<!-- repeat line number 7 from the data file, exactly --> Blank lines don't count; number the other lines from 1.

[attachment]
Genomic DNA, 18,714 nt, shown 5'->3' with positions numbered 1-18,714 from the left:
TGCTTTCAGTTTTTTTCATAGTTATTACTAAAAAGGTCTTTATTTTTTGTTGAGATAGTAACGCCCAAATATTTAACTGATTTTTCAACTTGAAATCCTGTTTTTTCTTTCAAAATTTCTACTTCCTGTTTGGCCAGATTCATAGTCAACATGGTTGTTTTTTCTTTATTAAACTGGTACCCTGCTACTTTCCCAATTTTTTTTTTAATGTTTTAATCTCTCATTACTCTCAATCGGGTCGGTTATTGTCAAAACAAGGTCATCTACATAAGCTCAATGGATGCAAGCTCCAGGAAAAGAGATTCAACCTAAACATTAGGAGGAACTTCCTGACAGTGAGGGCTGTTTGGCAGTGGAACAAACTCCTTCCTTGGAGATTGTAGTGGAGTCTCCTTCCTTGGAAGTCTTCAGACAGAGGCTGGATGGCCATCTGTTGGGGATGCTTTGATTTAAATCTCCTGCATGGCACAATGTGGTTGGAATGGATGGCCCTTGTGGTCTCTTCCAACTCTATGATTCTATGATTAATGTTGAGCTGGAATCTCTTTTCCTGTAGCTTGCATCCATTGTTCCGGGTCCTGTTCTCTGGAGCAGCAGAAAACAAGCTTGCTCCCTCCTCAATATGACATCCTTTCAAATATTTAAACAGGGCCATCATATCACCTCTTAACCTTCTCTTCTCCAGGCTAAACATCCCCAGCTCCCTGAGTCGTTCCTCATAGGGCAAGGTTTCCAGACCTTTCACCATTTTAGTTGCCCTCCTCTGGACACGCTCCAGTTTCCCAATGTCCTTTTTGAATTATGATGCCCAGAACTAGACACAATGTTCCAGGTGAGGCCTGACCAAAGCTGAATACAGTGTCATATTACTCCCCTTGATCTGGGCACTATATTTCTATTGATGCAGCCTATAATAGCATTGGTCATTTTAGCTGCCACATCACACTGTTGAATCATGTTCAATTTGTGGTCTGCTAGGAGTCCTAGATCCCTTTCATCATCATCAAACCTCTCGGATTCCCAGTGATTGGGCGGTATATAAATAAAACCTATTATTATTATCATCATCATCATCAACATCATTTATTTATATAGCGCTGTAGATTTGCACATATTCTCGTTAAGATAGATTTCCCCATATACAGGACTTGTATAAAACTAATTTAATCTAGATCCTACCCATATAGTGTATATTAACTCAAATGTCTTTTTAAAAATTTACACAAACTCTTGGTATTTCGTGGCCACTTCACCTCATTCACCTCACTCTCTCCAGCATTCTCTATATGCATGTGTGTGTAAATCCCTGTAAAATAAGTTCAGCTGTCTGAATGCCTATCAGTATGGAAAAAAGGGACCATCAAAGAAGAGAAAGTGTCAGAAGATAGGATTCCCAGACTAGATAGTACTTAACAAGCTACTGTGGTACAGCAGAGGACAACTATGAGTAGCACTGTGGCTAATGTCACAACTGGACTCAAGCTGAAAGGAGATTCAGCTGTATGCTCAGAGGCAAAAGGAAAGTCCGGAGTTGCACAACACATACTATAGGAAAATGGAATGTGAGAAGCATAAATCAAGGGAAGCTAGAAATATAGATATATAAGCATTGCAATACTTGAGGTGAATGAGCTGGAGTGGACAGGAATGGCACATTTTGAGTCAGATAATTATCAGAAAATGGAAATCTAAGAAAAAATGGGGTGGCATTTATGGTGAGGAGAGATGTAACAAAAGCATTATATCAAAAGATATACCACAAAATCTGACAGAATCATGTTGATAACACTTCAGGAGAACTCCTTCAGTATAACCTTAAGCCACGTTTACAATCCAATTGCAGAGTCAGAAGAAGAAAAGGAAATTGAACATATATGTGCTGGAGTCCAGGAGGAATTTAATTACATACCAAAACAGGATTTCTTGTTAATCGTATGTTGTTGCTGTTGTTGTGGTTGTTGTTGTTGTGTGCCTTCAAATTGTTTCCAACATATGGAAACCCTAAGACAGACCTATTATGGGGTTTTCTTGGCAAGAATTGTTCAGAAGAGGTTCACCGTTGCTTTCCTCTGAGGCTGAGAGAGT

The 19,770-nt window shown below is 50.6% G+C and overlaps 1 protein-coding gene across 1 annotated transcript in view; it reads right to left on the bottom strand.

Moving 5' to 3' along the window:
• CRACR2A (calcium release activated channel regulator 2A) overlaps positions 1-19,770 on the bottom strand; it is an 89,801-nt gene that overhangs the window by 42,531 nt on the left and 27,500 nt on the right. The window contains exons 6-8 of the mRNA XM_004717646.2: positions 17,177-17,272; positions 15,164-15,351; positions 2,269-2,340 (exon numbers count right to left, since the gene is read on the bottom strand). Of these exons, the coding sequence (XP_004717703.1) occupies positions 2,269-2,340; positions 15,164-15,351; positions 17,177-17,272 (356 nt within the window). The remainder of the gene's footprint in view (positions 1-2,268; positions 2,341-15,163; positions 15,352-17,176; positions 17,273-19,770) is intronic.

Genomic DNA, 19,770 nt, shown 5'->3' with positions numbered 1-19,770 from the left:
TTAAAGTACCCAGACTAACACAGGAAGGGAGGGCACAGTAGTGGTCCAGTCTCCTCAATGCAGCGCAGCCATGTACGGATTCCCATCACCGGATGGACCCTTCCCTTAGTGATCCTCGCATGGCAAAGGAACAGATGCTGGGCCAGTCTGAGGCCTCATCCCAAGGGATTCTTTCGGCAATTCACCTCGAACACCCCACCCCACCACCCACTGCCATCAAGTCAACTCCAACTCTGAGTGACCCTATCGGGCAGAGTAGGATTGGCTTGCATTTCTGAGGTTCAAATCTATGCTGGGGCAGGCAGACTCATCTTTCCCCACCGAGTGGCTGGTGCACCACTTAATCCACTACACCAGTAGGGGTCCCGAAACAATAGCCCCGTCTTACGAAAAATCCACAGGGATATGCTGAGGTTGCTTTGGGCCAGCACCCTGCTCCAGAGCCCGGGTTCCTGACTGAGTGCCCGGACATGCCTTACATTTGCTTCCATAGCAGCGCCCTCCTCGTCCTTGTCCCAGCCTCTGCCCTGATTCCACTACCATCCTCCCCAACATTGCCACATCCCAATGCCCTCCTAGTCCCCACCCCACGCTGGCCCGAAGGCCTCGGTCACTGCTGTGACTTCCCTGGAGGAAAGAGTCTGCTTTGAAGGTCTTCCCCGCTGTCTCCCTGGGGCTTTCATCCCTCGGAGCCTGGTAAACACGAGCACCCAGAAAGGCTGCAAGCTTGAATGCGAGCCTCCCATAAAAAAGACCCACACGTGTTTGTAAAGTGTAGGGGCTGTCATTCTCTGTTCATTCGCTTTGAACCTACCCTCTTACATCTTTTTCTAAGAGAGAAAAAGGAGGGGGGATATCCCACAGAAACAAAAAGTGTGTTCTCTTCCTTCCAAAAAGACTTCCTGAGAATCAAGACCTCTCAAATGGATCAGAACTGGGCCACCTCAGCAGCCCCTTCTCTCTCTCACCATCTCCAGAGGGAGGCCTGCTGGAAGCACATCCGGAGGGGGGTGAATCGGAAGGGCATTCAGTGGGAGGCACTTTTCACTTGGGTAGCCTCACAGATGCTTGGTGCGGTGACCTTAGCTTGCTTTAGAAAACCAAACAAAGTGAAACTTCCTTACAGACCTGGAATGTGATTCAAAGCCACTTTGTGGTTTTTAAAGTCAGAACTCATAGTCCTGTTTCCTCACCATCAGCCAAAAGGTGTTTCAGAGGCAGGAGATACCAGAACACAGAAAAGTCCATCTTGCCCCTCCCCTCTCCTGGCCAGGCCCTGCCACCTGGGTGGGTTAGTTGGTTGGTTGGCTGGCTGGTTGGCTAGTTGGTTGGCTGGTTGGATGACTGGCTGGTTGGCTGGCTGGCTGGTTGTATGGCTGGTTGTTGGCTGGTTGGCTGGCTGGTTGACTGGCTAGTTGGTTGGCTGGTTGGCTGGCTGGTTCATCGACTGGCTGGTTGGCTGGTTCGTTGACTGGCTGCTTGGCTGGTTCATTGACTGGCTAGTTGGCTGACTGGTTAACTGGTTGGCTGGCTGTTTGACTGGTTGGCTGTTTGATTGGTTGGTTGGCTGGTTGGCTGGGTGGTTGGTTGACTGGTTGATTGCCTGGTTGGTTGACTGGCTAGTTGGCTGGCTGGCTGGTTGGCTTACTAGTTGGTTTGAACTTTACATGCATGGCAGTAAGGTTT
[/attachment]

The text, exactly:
TTAAAGTACCCAGACTAACACAGGAAGGGAGGGCACAGTAGTGGTCCAGTCTCCTCAATGCAGCGCAGCCATGTACGGATTCCCATCACCGGATGGACCCTTCCCTTAGTGATCCTCGCATGGCAAAGGAACAGATGCTGGGCCAGTCTGAGGCCTCATCCCAAGGGATTCTTTCGGCAATTCACCTCGAACACCCCACCCCACCACCCACTGCCATCAAGTCAACTCCAACTCTGAGTGACCCTATCGGGCAGAGTAGGATTGGCTTGCATTTCTGAGGTTCAAATCTATGCTGGGGCAGGCAGACTCATCTTTCCCCACCGAGTGGCTGGTGCACCACTTAATCCACTACACCAGTAGGGGTCCCGAAACAATAGCCCCGTCTTACGAAAAATCCACAGGGATATGCTGAGGTTGCTTTGGGCCAGCACCCTGCTCCAGAGCCCGGGTTCCTGACTGAGTGCCCGGACATGCCTTACATTTGCTTCCATAGCAGCGCCCTCCTCGTCCTTGTCCCAGCCTCTGCCCTGATTCCACTACCATCCTCCCCAACATTGCCACATCCCAATGCCCTCCTAGTCCCCACCCCACGCTGGCCCGAAGGCCTCGGTCACTGCTGTGACTTCCCTGGAGGAAAGAGTCTGCTTTGAAGGTCTTCCCCGCTGTCTCCCTGGGGCTTTCATCCCTCGGAGCCTGGTAAACACGAGCACCCAGAAAGGCTGCAAGCTTGAATGCGAGCCTCCCATAAAAAAGACCCACACGTGTTTGTAAAGTGTAGGGGCTGTCATTCTCTGTTCATTCGCTTTGAACCTACCCTCTTACATCTTTTTCTAAGAGAGAAAAAGGAGGGGGGATATCCCACAGAAACAAAAAGTGTGTTCTCTTCCTTCCAAAAAGACTTCCTGAGAATCAAGACCTCTCAAATGGATCAGAACTGGGCCACCTCAGCAGCCCCTTCTCTCTCTCACCATCTCCAGAGGGAGGCCTGCTGGAAGCACATCCGGAGGGGGGTGAATCGGAAGGGCATTCAGTGGGAGGCACTTTTCACTTGGGTAGCCTCACAGATGCTTGGTGCGGTGACCTTAGCTTGCTTTAGAAAACCAAACAAAGTGAAACTTCCTTACAGACCTGGAATGTGATTCAAAGCCACTTTGTGGTTTTTAAAGTCAGAACTCATAGTCCTGTTTCCTCACCATCAGCCAAAAGGTGTTTCAGAGGCAGGAGATACCAGAACACAGAAAAGTCCATCTTGCCCCTCCCCTCTCCTGGCCAGGCCCTGCCACCTGGGTGGGTTAGTTGGTTGGTTGGCTGGCTGGTTGGCTAGTTGGTTGGCTGGTTGGATGACTGGCTGGTTGGCTGGCTGGCTGGTTGTATGGCTGGTTGTTGGCTGGTTGGCTGGCTGGTTGACTGGCTAGTTGGTTGGCTGGTTGGCTGGCTGGTTCATCGACTGGCTGGTTGGCTGGTTCGTTGACTGGCTGCTTGGCTGGTTCATTGACTGGCTAGTTGGCTGACTGGTTAACTGGTTGGCTGGCTGTTTGACTGGTTGGCTGTTTGATTGGTTGGTTGGCTGGTTGGCTGGGTGGTTGGTTGACTGGTTGATTGCCTGGTTGGTTGACTGGCTAGTTGGCTGGCTGGCTGGTTGGCTTACTAGTTGGTTTGAACTTTACATGCATGGCAGTAAGGTTT